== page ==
Naperville bans smoking in 137 outdoor parks


Smoking is now prohibited outside in parks in the Naperville Park district.

Effective immediately after a Thursday night meeting, an amended district parks ordinance bans all forms of smoking in 137 parks in the district system. Excluded are District Golf Courses, Springbrook and Naperbrook, and the Naperville Riverwalk, which is maintained by the Park District but is not under its exclusive jurisdiction.

Despite concerns about the government’s overbreadth, park council approved the ban 6-1. Commissioner Bill Eagan voted against, saying the golf course exemption needs further consideration.

Eagan said he recently visited the Springbrook putting green and saw people smoking there, despite the presence of children.

He said he was originally concerned about allowing smoking on restaurant terraces at golf courses, but learned that the indoor-state smoking ban is banned within 15 feet of golf courses. exits.

“While I can appreciate that the golf course is a bit of an exception,” Eagan said, “where’s the line?”

Members of the park board considered, and then passed, this outdoor smoking ban after a few residents drew their attention to a negative interaction with a baseball player who smoked at the Nike sports complex and “chose not to use common sense, ”said executive director Ray McGury.

It should make sense not to smoke where it might disturb others or while the kids are playing sports, park board chairman Mike Reilly said.

“I was a little confused that we actually had to enforce an order where you would think common sense would prevail,” Reilly said. “But as a friend of mine said, ‘Laws are made for when common sense runs out.'”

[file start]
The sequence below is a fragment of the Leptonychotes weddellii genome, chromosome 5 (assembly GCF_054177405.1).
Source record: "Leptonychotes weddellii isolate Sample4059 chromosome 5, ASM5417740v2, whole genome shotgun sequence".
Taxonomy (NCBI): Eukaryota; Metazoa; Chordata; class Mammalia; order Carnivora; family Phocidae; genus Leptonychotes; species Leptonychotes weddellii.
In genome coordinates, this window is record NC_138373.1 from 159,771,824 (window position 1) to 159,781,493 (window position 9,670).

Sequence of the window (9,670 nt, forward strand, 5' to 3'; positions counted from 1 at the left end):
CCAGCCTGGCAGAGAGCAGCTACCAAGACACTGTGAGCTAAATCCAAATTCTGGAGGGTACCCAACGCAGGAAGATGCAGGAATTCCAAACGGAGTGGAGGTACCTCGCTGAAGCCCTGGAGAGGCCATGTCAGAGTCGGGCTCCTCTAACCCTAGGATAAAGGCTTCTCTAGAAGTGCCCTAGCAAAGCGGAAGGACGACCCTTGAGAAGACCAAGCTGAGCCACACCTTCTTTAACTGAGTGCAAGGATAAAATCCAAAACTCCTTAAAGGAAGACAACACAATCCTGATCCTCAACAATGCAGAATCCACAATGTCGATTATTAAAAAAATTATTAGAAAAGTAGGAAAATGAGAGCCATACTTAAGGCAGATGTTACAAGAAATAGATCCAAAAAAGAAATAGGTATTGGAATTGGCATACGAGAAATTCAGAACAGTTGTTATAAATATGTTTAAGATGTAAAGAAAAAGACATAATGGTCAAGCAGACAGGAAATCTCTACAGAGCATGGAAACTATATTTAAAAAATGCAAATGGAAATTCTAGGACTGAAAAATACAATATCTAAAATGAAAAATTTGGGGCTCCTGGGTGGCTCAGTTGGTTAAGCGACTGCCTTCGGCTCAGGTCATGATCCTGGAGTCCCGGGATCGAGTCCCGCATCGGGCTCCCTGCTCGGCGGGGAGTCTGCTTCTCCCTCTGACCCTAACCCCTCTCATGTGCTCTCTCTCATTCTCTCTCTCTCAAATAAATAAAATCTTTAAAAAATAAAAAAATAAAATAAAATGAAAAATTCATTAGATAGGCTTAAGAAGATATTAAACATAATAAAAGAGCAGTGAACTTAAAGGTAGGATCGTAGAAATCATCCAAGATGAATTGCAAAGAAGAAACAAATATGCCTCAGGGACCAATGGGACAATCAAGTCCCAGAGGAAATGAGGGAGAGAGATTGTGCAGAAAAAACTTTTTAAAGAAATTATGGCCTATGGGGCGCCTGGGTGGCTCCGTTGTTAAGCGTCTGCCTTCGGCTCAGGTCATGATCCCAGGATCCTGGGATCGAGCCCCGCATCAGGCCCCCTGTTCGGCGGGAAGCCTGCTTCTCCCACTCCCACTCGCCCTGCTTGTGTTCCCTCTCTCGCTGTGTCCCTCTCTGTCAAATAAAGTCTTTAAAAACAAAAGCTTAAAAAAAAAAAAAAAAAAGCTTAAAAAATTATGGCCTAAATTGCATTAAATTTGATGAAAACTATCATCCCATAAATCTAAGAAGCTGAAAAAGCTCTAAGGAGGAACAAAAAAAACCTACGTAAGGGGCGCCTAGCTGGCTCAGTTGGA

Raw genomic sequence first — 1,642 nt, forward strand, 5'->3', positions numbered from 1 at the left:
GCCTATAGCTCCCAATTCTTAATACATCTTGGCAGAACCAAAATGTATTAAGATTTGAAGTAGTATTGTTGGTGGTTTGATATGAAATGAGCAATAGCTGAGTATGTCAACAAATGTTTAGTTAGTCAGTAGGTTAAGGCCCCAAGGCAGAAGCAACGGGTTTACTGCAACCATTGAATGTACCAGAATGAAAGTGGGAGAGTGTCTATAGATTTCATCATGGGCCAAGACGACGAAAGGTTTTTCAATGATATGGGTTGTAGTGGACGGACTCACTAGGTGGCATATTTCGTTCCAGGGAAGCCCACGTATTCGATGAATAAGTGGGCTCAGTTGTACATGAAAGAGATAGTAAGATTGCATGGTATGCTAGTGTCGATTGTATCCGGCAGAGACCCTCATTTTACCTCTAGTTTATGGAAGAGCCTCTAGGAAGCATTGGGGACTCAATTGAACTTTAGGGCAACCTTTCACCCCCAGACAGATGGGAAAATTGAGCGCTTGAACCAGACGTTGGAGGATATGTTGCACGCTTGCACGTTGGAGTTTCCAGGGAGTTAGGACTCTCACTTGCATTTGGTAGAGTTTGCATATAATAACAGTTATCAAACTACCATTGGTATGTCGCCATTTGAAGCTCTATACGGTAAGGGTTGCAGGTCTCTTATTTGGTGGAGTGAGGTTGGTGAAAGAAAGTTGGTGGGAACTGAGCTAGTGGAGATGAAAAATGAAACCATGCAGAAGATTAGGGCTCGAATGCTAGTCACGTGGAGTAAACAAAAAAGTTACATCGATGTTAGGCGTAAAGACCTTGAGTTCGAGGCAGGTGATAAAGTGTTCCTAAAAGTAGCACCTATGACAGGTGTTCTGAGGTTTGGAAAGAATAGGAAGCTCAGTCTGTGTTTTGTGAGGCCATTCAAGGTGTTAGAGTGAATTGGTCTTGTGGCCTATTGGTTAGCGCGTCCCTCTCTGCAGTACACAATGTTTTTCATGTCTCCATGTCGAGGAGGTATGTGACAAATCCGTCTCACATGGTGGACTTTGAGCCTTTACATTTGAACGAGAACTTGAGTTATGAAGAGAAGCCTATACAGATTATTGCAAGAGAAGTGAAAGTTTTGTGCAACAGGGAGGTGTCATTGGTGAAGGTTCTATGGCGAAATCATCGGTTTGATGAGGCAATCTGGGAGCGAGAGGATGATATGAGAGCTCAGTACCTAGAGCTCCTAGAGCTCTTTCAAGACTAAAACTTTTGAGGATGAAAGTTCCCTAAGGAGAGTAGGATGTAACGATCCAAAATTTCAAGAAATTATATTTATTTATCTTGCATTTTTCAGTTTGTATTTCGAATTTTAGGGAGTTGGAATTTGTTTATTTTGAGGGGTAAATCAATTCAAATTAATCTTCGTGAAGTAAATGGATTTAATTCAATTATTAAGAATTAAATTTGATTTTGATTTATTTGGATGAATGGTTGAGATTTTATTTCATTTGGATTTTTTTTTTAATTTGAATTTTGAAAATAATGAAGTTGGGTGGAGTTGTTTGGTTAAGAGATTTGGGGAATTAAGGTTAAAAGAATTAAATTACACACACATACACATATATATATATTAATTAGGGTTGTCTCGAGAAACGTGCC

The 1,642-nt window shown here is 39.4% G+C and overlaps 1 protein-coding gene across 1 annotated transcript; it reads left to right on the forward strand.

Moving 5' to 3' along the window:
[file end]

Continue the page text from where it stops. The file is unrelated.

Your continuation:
The ban prohibits the smoking of cigarettes, cigars, e-cigarettes and vaping devices inside parks, but allows it in parking lots and on adjacent streets where parking is permitted.

The rule’s creation allows park patrons to call district police if someone refuses to quit smoking or go to a parking lot, said Derke Price, the park’s district attorney.

Although the park’s board of directors voted almost unanimously in favor of the ban, Reilly and Commissioner Mike King acknowledged that different people in the community had mixed opinions.

They said some wanted the rule to ensure smoking didn’t become a problem in spaces designed for healthy, active recreation, while others didn’t want another government regulation.

For Reilly, the final decision lay with the park district’s mission, which is “to promote healthy lives, healthy minds, and a healthy community.”

Naperville follows several other suburbs in banning smoking in outdoor parks or at outdoor sporting events. Buffalo Grove, Elmhurst, Hanover Park, Hoffman Estates, Gurnee, Schaumburg, and Vernon Hills already have similar rules.


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